En qué modo verbal está el verbo “comer” en la frase “que él coma”

Según entiendo, el verbo "comer" tiene modo imperativo sólo para los pronombres nosotros, tú/usted y vosotros/ustedes. Entonces, en qué tiempo verbal está el verbo comer en la frase "que él coma"? ...
11
votes
4answers
3k views

Why is Argentinian pronunciation different from other countries?

I was watching some Argentinian telenovelas to get used to Spanish language and noticed that there's a different pattern regarding the pronunciation of the imperative command than what Michel Thomas ...
2
votes
3answers
103 views

¿Es posible decir la frase “Déjame libre que te recompensaré”?

En portugués brasileño, es posible decir una frase como "Me liberta que eu te recompenso", con el significado de "si me dejas libre, te recompensaré". ¿La frase equivalente en español "déjame libre ...
2
votes
1answer
114 views

Understanding the indirect imperative use-case “que se vayan”

Recently while watching an episode of Narcos, I came across a scene where Escobar yells out a bunch of instructions to his minions and then asks them to leave. When he finds them a tad hesitant to ...
1
vote
0answers
43 views

Imperative in secondary verbs (“”Él no quiere que ellos cierren la puerta.") [duplicate]

"Él no quiere que ellos cierren la puerta." Why is the verb "to close" imperative here? Why wouldn't you just say "Él no quiere que ellos cierran la puerta."? You might be tempted to think "because ...
2
votes
4answers
149 views

Placement of Subject with Imperatives

When I'm using the imperative mood, does the subject come before of after the verb? I ask because in "Viva Las Vegas" the subject comes after- if this is indeed the common form of imperatives, why is ...
1
vote
3answers
594 views

imperative for Be Quiet / Hush

What is the best informal imperative form for saying Be Quiet! or Hush! e.g. to a small child or pet? A friend of mine said ¡Callado! would work, not sure about that or ¡Cállate! (which I guess means ...
6
votes
2answers
299 views

imperative or subjunctive

In my Spanish class I have learnt that only the second person (s & pl) has distinct forms for the imperative, but the forms for all other persons are the same as for the subjunctive. ...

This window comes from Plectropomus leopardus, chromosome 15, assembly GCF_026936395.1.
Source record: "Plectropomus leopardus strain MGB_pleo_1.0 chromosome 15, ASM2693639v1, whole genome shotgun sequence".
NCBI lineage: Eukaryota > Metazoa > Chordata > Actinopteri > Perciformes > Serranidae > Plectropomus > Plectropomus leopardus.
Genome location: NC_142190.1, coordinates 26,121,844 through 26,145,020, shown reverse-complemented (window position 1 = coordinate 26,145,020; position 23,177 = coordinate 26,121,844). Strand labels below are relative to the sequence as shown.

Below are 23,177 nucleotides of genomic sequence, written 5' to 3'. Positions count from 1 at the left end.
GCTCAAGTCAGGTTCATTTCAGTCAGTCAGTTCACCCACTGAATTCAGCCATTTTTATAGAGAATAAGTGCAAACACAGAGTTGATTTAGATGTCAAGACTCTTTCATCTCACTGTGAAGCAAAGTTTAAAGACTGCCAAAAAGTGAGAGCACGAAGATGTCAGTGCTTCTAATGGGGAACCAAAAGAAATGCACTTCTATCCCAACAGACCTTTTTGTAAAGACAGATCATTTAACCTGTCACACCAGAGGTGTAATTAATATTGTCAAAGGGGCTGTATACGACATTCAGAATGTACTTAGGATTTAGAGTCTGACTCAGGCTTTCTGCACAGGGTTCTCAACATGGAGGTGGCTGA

6
votes
4answers
309 views

Imperative with gustar

How would you use the imperative for the verb "gustar"? For example, commanding someone to like the food. Like the food. Would that be something like Gústete la comida. In that sentence, you ...
5
votes
3answers
2k views

Exactly what type of a word is “véase”?

I see the words véase and véanse somewhat frequently. I understand they are used like this: See page 5 Véase página 5 And See pages 5 and 6 Véanse páginas 5 y 6 I'm ...
2
votes
2answers
251 views

“Hable con ella”

I'm referring to Almodóvar's picture. And I've been wondering: 2nd person imperative of the verb hablar is habla. hable is the 3rd person imperative form. Why is he using a 3rd person here. As if ...
2
votes
2answers
386 views

Sé creativo! Why is “estar” not used for this imperative?

I got the following dialogue: -- "Yo no se que hacer." -- "¡Sé creativo y conseguirás lo que quieres!" Why do I use "sé" in this case? What is the rule to apply? To me, the usage of "ser"+...
4
votes
2answers
200 views

Subject - Verb Agreement: Repitiendo…, y determinando, ilustra

Repitiendo este proceso muchas veces, y determinando la proporción de éxitos para cada muestra, ilustra la idea de la variabilidad de muestra a muestra en la proporción muestral. Should ilustra or ...
0
votes
2answers
817 views

How do you conjugate the first-person imperative? [duplicate]

In English, you can command yourself for encouragement. For example, when you're lifting weights in the gym, you can yell at yourself, "Focus! Come on! Do it!". However, in Spanish, the first-person ...
2
votes
3answers
509 views

Does the exclamation mark denote anger when used with a command?

I want to make it clear that I intend "Pasa la aspiradora en el dormitorio"" to mean "You, vacuum the bedroom" instead of "He vacuums the bedroom". Adding ¡! around the sentence would certainly turn ...
10
votes
2answers
1k views

How would you express giving a command to yourself in Spanish?

As there is no singular first person imperative form for Spanish verbs (as far as I know), I was wondering whether there is an equivalent to the, possibly idiomatic, English expression of a person ...
12
votes
4answers
1k views

“Iros” instead of “idos” (imperative of verb “ir”)

I have heard many times the use of the infinitive instead of the imperative in Spanish with the verb "ir". For example: Si me queréis, *irse (Instead of: Si me queréis, váyanse) [Famous quote of ...